An Amargosa Valley man with his own accounting and tax business there and in Las Vegas is one of three Republicans competing in the June 14 primary for a seat on the Nye County Commission.
“I am at that point in my life where I think I can help the communities,” Scott Mattox said. “For the last several years I have been very vocal about politics and our representatives and the way they’ve been treating us. I was encouraged to run for office with people saying, ‘You have some good ideas.’ Everybody thought I’d make a good elected official.”
Mattox joins Earl Jones of Pahrump and incumbent Lorinda Wichman of the Round Mountain region in the contest for the District I commission seat.
District I commission precincts are in Beatty, Currant Creek, Duckwater, Gabbs, Ione, Amargosa Valley, Manhattan, Mercury, Round Mountain, Sunnyside, Tonopah, Forty Bar, north west corner of Pahrump and Smoky Valley.
Early voting for the primary starts May 28. The position is for four years.
“I very much want to represent the people,” Mattox said. “I want to change, I guess, the way politics are done, the way we perceive them as being done.”
Mattox, 61, is making his first run for public office.
“The thing that really set me over the top on this was in 2015 when they voted in the largest tax hike in Nevada history with a very conservative Legislature and supposedly a conservative governor,” he said. “That was the final straw.
“That is when I decided, ‘You know what? Let’s get involved and do something. We’ve got to make changes here. We cannot let these elected officials keep doing what we don’t want them to do just because they think they know better than us. They need to represent us.’ Also, they need to govern for us instead of governing us, and that is what I want to do,” Mattox added.
He described what his style would be as a county commissioner.
“I want to be an elected official, the type of elected official who I want in office,” Mattox said. “I want to be the guy who represents the voice of the constituents. It doesn’t matter what my agenda is, it shouldn’t matter. My religion, my agenda, nothing should matter.
“I should represent what the people want, the way the majority of the people want the vote to go,” he said. “That’s the type official I want to be because that’s what I want in office, that’s what I expect out of my elected officials.”
Mattox described his plan involving the county, its many rural communities and Pahrump with the county’s population center being in the south.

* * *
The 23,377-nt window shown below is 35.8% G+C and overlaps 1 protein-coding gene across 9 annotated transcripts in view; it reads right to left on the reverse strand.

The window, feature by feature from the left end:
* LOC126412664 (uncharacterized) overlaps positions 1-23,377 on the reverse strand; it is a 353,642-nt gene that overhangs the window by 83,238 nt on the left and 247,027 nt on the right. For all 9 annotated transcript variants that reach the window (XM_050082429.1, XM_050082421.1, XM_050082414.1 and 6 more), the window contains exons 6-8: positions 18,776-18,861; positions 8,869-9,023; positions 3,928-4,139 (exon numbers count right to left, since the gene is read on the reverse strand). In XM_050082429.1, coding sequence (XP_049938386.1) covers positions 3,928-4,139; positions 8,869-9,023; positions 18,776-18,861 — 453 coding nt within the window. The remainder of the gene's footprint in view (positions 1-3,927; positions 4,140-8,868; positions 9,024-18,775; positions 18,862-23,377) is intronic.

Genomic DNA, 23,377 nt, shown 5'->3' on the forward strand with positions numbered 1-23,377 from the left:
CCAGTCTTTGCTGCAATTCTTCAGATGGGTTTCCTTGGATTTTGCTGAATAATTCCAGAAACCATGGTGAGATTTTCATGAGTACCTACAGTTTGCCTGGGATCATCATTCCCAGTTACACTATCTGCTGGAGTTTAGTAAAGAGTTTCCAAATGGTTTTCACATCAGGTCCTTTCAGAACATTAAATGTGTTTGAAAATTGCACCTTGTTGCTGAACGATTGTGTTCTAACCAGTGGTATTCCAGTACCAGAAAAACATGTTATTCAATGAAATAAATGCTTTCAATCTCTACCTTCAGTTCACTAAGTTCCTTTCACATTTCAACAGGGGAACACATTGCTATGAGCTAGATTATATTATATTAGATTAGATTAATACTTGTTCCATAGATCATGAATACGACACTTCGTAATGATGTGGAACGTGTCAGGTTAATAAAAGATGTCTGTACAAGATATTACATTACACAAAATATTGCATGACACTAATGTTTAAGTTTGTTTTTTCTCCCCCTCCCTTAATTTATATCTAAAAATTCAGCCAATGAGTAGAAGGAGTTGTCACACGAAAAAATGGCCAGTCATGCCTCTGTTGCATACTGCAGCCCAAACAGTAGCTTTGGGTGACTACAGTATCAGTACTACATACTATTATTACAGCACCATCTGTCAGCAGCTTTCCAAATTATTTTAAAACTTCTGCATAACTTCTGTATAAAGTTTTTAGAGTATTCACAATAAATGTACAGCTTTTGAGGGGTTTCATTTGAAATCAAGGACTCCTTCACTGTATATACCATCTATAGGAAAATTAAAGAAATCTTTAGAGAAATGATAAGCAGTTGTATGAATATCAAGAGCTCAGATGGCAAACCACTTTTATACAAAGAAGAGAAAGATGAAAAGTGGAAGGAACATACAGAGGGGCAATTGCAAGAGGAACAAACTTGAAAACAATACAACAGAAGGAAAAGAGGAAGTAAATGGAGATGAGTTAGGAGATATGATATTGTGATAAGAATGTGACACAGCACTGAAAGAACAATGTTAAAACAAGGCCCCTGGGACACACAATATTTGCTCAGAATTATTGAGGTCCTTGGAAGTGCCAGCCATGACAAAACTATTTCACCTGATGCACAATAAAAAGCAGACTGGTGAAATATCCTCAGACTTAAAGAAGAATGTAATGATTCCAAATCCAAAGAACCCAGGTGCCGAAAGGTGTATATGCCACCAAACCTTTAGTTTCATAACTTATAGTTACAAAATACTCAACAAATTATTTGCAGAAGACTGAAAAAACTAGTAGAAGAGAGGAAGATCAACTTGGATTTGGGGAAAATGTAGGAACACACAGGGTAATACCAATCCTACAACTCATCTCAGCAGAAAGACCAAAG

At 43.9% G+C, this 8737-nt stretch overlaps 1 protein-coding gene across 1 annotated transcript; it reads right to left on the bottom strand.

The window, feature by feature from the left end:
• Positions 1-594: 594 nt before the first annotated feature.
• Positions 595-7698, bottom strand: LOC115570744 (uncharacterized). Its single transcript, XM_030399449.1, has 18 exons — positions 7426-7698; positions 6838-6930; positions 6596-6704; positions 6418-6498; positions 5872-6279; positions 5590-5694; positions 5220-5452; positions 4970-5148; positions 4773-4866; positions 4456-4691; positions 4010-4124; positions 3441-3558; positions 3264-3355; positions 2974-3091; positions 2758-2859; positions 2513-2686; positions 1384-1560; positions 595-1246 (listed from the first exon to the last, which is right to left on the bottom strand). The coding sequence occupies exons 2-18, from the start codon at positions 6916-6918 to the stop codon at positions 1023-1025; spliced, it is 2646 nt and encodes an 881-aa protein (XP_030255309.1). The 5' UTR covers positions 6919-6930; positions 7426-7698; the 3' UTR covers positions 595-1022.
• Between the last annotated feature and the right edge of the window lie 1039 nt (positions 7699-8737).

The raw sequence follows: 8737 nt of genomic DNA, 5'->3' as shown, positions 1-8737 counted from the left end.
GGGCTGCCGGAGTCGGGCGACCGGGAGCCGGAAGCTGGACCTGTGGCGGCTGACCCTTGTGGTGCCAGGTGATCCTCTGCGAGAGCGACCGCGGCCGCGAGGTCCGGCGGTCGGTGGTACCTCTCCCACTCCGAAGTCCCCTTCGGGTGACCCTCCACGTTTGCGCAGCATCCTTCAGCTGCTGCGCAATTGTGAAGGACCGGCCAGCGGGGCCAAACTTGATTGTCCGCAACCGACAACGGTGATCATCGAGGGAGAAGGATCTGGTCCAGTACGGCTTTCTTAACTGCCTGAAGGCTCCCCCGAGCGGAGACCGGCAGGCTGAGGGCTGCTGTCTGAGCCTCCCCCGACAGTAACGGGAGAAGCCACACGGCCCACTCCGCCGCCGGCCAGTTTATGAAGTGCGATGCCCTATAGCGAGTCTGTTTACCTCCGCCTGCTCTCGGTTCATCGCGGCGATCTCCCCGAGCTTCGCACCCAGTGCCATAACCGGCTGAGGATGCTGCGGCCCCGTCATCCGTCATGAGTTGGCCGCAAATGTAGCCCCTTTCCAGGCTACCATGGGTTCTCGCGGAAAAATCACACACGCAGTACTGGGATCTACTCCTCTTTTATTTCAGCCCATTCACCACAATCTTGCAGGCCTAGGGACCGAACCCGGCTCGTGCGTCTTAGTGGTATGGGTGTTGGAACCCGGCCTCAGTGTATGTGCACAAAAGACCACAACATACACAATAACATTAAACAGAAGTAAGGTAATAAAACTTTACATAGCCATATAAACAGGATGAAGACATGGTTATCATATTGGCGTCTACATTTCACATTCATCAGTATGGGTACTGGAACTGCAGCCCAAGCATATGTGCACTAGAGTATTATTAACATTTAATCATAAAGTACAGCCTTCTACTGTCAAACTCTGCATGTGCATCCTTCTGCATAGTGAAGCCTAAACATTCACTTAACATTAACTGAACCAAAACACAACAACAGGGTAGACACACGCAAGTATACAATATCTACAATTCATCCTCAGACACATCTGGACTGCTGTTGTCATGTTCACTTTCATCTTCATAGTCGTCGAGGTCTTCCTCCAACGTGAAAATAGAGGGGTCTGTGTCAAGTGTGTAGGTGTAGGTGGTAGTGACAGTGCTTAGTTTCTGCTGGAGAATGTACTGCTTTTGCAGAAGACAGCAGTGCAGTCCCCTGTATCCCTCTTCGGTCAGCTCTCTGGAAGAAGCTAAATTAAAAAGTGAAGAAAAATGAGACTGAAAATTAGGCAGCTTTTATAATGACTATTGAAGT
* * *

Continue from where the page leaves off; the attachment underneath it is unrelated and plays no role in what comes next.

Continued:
“Just because this is where all the people are doesn’t mean that’s where all the county obligations are,” he said. “The county has more obligations than just to the people here in Pahrump.”
He noted the county’s large and rural setting.
“I plan on going to as many of the town board meetings, as many of the rural events that I can,” Mattox said. “Actually, I went and bought an RV just to do this so I can spend time in the rural communities, find out what their likes and dislikes are, what their needs are.”
“Tonopah, you guys lost your hospital,” he said. “Why? That’s the only one in the area. How could we not find a way to keep that thing open. I am kind of beside myself on this.”
Mattox, retired from the Marine Corps with 21 years experience, also expressed concern about senior centers, veterans and the quality of roads.
“One of the things I want to help is with the vets and the seniors,” he said.
“A lot of people in the rural areas are seniors, and they rely on those senior centers,” he said. “They rely on them as a meeting place, a place to get together and to socialize. They rely on them for food in some cases. There’s a lot of things that those senior centers do for our communities. How can we just let them all keep closing?”
Mattox said as he has been out talking to people, roadways are being discussed as an issue.
“Our rural roads are not being attended to,” he said.
“I am talking about the dirt, the gravel roads. You drive down the road, and it shakes your car apart in small rural areas. So we need to do a better job of creating those and keeping those at least as smooth as possible.”
At the same time, he said he realizes that the county’s coffers are not unlimited.
Mattox said he has a degree in accounting from the University of North Carolina at Charlotte and a master’s degree in business administration from Chapman University in California. He said that through his career background as a chief financial officer for large companies, he understands budgets.
“I understand you can’t spend all of the money that all of the departments want,” he said. “You have to kind of prioritize your budgets based on your constituents, what the people in this case want. I don’t think our current commissioners are doing that.”
“When you go out and you talk to the people in the communities, nobody says ‘Wow, everything is going great, this is good,’” Mattox said. “They talk about what is bad, what is not being done. I think I can help by, when we sit down, prioritizing the budget, so we’re able to spend the money where the people want to spend, not where we the commissioners think it needs to be spent.”
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